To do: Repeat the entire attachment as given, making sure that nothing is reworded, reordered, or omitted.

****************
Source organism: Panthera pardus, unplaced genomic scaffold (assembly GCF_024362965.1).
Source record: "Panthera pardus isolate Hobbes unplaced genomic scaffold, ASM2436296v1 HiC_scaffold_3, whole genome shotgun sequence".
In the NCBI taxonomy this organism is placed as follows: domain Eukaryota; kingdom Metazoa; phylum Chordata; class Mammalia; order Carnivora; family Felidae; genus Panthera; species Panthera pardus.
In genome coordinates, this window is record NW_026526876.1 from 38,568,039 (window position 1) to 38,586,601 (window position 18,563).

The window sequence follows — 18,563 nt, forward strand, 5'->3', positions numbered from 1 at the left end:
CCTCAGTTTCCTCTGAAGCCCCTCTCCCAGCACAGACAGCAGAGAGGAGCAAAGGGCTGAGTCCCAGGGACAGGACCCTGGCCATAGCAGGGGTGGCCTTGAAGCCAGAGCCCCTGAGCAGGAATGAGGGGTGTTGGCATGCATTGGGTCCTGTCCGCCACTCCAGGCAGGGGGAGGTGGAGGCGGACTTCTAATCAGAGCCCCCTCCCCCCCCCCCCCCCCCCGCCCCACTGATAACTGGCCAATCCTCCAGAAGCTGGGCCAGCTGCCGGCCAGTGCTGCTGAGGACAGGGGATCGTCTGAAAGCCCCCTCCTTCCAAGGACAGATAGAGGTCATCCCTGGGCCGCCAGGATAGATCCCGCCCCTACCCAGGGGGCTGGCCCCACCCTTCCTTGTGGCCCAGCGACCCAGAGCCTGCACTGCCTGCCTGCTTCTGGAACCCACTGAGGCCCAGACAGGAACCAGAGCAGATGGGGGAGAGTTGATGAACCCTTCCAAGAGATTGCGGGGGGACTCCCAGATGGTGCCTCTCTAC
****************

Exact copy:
Source organism: Panthera pardus, unplaced genomic scaffold (assembly GCF_024362965.1).
Source record: "Panthera pardus isolate Hobbes unplaced genomic scaffold, ASM2436296v1 HiC_scaffold_3, whole genome shotgun sequence".
In the NCBI taxonomy this organism is placed as follows: domain Eukaryota; kingdom Metazoa; phylum Chordata; class Mammalia; order Carnivora; family Felidae; genus Panthera; species Panthera pardus.
In genome coordinates, this window is record NW_026526876.1 from 38,568,039 (window position 1) to 38,586,601 (window position 18,563).

The window sequence follows — 18,563 nt, forward strand, 5'->3', positions numbered from 1 at the left end:
CCTCAGTTTCCTCTGAAGCCCCTCTCCCAGCACAGACAGCAGAGAGGAGCAAAGGGCTGAGTCCCAGGGACAGGACCCTGGCCATAGCAGGGGTGGCCTTGAAGCCAGAGCCCCTGAGCAGGAATGAGGGGTGTTGGCATGCATTGGGTCCTGTCCGCCACTCCAGGCAGGGGGAGGTGGAGGCGGACTTCTAATCAGAGCCCCCTCCCCCCCCCCCCCCCCCCGCCCCACTGATAACTGGCCAATCCTCCAGAAGCTGGGCCAGCTGCCGGCCAGTGCTGCTGAGGACAGGGGATCGTCTGAAAGCCCCCTCCTTCCAAGGACAGATAGAGGTCATCCCTGGGCCGCCAGGATAGATCCCGCCCCTACCCAGGGGGCTGGCCCCACCCTTCCTTGTGGCCCAGCGACCCAGAGCCTGCACTGCCTGCCTGCTTCTGGAACCCACTGAGGCCCAGACAGGAACCAGAGCAGATGGGGGAGAGTTGATGAACCCTTCCAAGAGATTGCGGGGGGACTCCCAGATGGTGCCTCTCTAC